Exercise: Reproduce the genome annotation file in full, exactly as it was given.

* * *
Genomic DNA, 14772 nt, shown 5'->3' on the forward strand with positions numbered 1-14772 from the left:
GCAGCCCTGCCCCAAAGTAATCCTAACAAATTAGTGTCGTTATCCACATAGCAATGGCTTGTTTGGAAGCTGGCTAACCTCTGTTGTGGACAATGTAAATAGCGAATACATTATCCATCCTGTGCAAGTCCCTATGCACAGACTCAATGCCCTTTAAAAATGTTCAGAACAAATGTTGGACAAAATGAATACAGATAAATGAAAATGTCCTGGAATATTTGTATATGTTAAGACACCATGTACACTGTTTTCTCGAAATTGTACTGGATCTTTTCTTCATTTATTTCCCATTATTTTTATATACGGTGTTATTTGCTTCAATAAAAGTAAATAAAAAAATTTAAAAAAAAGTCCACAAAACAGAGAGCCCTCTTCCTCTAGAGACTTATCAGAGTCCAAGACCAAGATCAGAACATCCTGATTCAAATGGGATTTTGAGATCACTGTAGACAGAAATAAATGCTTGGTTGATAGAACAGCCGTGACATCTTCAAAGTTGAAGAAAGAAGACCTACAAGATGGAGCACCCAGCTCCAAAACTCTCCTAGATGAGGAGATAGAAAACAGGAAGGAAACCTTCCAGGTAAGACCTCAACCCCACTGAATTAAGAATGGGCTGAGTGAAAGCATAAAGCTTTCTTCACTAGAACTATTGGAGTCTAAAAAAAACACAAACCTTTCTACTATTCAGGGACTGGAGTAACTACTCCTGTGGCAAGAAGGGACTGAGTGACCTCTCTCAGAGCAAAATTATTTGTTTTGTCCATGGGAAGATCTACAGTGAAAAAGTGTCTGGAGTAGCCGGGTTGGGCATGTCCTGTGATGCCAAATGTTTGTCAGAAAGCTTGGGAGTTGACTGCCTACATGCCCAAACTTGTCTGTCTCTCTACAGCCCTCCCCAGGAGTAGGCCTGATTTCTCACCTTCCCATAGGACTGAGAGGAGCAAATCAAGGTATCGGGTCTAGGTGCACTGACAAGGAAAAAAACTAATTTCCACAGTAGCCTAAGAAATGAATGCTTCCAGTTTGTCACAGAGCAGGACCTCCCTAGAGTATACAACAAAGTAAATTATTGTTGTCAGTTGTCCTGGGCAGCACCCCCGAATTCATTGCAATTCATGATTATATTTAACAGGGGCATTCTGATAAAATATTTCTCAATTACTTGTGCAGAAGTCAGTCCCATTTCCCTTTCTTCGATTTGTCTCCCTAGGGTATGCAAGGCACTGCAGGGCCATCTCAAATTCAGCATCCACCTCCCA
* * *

Genomic DNA, 14772 nt, shown 5'->3' on the forward strand with positions numbered 1-14772 from the left:
GCAGCCCTGCCCCAAAGTAATCCTAACAAATTAGTGTCGTTATCCACATAGCAATGGCTTGTTTGGAAGCTGGCTAACCTCTGTTGTGGACAATGTAAATAGCGAATACATTATCCATCCTGTGCAAGTCCCTATGCACAGACTCAATGCCCTTTAAAAATGTTCAGAACAAATGTTGGACAAAATGAATACAGATAAATGAAAATGTCCTGGAATATTTGTATATGTTAAGACACCATGTACACTGTTTTCTCGAAATTGTACTGGATCTTTTCTTCATTTATTTCCCATTATTTTTATATACGGTGTTATTTGCTTCAATAAAAGTAAATAAAAAAATTTAAAAAAAAGTCCACAAAACAGAGAGCCCTCTTCCTCTAGAGACTTATCAGAGTCCAAGACCAAGATCAGAACATCCTGATTCAAATGGGATTTTGAGATCACTGTAGACAGAAATAAATGCTTGGTTGATAGAACAGCCGTGACATCTTCAAAGTTGAAGAAAGAAGACCTACAAGATGGAGCACCCAGCTCCAAAACTCTCCTAGATGAGGAGATAGAAAACAGGAAGGAAACCTTCCAGGTAAGACCTCAACCCCACTGAATTAAGAATGGGCTGAGTGAAAGCATAAAGCTTTCTTCACTAGAACTATTGGAGTCTAAAAAAAACACAAACCTTTCTACTATTCAGGGACTGGAGTAACTACTCCTGTGGCAAGAAGGGACTGAGTGACCTCTCTCAGAGCAAAATTATTTGTTTTGTCCATGGGAAGATCTACAGTGAAAAAGTGTCTGGAGTAGCCGGGTTGGGCATGTCCTGTGATGCCAAATGTTTGTCAGAAAGCTTGGGAGTTGACTGCCTACATGCCCAAACTTGTCTGTCTCTCTACAGCCCTCCCCAGGAGTAGGCCTGATTTCTCACCTTCCCATAGGACTGAGAGGAGCAAATCAAGGTATCGGGTCTAGGTGCACTGACAAGGAAAAAAACTAATTTCCACAGTAGCCTAAGAAATGAATGCTTCCAGTTTGTCACAGAGCAGGACCTCCCTAGAGTATACAACAAAGTAAATTATTGTTGTCAGTTGTCCTGGGCAGCACCCCCGAATTCATTGCAATTCATGATTATATTTAACAGGGGCATTCTGATAAAATATTTCTCAATTACTTGTGCAGAAGTCAGTCCCATTTCCCTTTCTTCGATTTGTCTCCCTAGGGTATGCAAGGCACTGCAGGGCCATCTCAAATTCAGCATCCACCTCCCA